One year since Victoria’s ‘Black Summer’ fires were contained, a new documentary investigates the underlying environmental causes and emerging local solutions, told through the voices of East Gippsland residents who survived the heat, smoke and flames.
The 25-minute film, Beyond the Burning, premieres at Transitions Film Festival this week, twelve months since the CFA announced the fire threat was officially over.
Commissioned by conservation group Environment Victoria, the film highlights how a hotter climate has reduced rainfall and dried out the forests of East Gippsland, creating the conditions for more frequent and severe bushfires.
“The pandemic interrupted any chance for a serious, national discussion about the link between the bushfires, climate change and logging practices and we’re launching this film to draw attention back to these issues,” said Greg Foyster, Media and Content Manager at Environment Victoria.
Among other stories, the documentary follows ecologist Rena Gaborov as she returns to her favourite patch of rainforest – normally too wet to burn – only to find it incinerated. Wildlife carers offer shelter to injured animals, and beekeeper Ian Cane explains how destructive logging practices have contributed to the frequency and intensity of the recent fires.
From this tragedy emerge local solutions. Traditional Owners the Gunaikurnai people survey the regenerating bush for totem species, conduct cultural burns and begin the long process of taking back management of the land.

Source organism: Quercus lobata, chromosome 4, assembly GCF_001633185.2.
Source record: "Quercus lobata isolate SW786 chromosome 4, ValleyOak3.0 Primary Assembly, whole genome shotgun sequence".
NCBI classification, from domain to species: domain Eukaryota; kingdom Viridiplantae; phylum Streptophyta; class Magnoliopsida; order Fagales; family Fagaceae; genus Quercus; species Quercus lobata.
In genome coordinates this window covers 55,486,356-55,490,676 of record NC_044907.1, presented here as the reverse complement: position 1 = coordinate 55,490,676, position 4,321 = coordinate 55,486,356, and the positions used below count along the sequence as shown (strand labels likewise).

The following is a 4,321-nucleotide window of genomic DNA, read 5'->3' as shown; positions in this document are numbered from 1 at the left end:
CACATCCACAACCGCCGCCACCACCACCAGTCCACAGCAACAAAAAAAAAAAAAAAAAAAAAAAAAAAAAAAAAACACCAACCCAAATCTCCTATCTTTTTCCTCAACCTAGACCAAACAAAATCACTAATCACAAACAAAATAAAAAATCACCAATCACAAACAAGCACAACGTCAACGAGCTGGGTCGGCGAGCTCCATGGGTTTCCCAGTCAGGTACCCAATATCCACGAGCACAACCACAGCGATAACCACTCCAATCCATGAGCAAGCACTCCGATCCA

And renewable energy companies install battery and solar systems to make remote communities more resilient to future climate disasters, accelerating the shift from coal and gas to clean energy.
“This film evolved from the initial challenge of getting real stories of people directly impacted by the fires out to a wide audience in ways the mainstream media either missed or simply moved on from, especially after COVID hit,” said the film’s scriptwriter and interviewer James Norman.
“From speaking with Indigenous communities, wildlife shelter workers and local people we hear raw stories of surviving a catastrophe, but also inspiring examples of real, positive change that emerged from the horror of the fires.”
Director David Franjic says the film combines footage shot on mobile phones during the fires with more cinematic imagery of burned landscapes and recovering wildlife.
“We wanted to allow space for people to tell their firsthand accounts of the fires but also what they see as the causes and solutions,” he said.
Beyond the Burning premieres at Transitions Film Festival on 23 & 26 February.
The following people who appear in the film are available for media interviews on request: bushfire survivors who lost their homes, ecologist, wildlife carers, beekeeper who lost hives in the fires, traditional owners, renewable energy companies.
EVENT DETAILS – TRANSITIONS FILM FESTIVAL
In person premiere at MPavilion, Melbourne, on 23 February (photos available)
Greg Foyster, Media and Content Manager at Environment Victoria